Norway spruce (Picea abies) is the most frequently chosen wood species as claddings in façades in Norway, and is used both coated and uncoated. The visual changes that occur during weathering can be colour changes, abrasion or wear, blistering, flaking, and even cracks in the wood or coating, but more often growth of mould and blue stain fungi is the main challenge. A field test with synchronous monitoring of relative humidity, air temperature, material temperature and wood moisture content in Norway spruce claddings has been performed in southern Norway as part of the ClimateLife project. Visual evaluation of blue stain and mould growth according to EN 927-3 was performed, and evaluation data after 46 months exposure is presented. The objectives were to study the effect of 1) environment, 2) cardinal direction and 3) colour of the coated surface on growth of blue stain and mould fungi and to study the variation in relative humidity, air temperature, wood moisture content and material temperature. After 46 months exposure, the red coating system had generally the lowest mould ratings and the uncoated claddings had the highest. Of the white coloured claddings the ones facing south had lower mould ratings than those facing north, but the opposite were found for red coloured claddings. The relative humidity was higher in front of claddings exposed northwards and in a shaded environment compared to an open environment against south. In an open environment red coloured claddings had the lowest wood moisture content and highest material temperature, and red coloured claddings against south had the highest maximum material temperature.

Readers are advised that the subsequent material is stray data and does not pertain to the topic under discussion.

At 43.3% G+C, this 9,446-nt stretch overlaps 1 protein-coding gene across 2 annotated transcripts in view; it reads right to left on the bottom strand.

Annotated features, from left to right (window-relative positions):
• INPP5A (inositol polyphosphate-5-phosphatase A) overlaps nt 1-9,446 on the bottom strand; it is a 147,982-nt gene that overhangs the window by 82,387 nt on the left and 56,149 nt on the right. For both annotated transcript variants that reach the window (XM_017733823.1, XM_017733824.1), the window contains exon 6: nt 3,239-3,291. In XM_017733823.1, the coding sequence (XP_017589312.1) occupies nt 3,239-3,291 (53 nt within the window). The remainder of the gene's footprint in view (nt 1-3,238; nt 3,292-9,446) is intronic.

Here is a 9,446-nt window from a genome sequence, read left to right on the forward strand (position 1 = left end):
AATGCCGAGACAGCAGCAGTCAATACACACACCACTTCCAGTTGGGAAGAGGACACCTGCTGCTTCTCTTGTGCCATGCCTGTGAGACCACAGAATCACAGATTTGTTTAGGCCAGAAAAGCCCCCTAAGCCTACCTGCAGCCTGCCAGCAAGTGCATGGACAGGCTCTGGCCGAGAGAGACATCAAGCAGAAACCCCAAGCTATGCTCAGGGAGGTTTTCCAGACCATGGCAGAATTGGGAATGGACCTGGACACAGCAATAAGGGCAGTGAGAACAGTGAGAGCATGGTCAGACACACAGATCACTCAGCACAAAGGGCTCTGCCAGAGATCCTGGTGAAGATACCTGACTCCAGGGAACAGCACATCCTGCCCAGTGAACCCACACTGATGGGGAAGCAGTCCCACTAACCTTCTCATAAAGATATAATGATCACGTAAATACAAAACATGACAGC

L Ross Gobakken, G I Vestøl

Fire protection of wooden facades in Norway
2015 - IRG/WP 15-40710
Wood products are experiencing a renaissance as construction material in Europe due to their environmental benefits. In Norwegian building design however, timber has always played an important role but has had its limitations in urban architecture. One of the reasons is a high demand to fire safety in dense house building and multi-story buildings. Though novel construction methods and fire safety...
U Hundhausen, K-C Mahnert

Hygrothermal performance of ventilated wooden cladding
2016 - IRG/WP 16-40733
The risk for an attack of wooden claddings by decay and discolouring fungi strongly depends on the moisture and temperature conditions in the building envelope. The design of the cladding has a major influence on its hygrothermal performance. In the present study, different wooden ventilated cladding designs were investigated at a test house in Mid-Norway for four years. The objective was to incre...
K Nore, U Hundhausen

Fungal resistance and accelerated weathering of Wood-Plastic composites reinforced with Maritime pine wood flour
2016 - IRG/WP 16-40750
This study evaluates the durability of wood-polymer composites (WPCs) elaborated for use in cladding application from recycled polypropylene (rPP) and wood flour. Local Maritime pine wood flour derived from regional sawmills was used in the study to reduce the environmental impact associated with transport. Different wood-plastic ratios with and without UV stabilizers and biocide were tested. One ...
M Jebrane, T Fournier, N-E El Bounia, F Charrier-El Bouhtoury

Colour changes in unpainted wooden façades – Fifty Shades of Grey
2018 - IRG/WP 18-10903
In Norway the use of weathered unpainted, wooden façades has increased in popularity the last 20 years, both in single family houses as well as in multi-story and non-residential buildings. The benefit of using unpainted wood as façade material can be several: low maintenance costs, low environmental impact and low carbon footprint as well as contemporary and trendy aesthetic appearance. The va...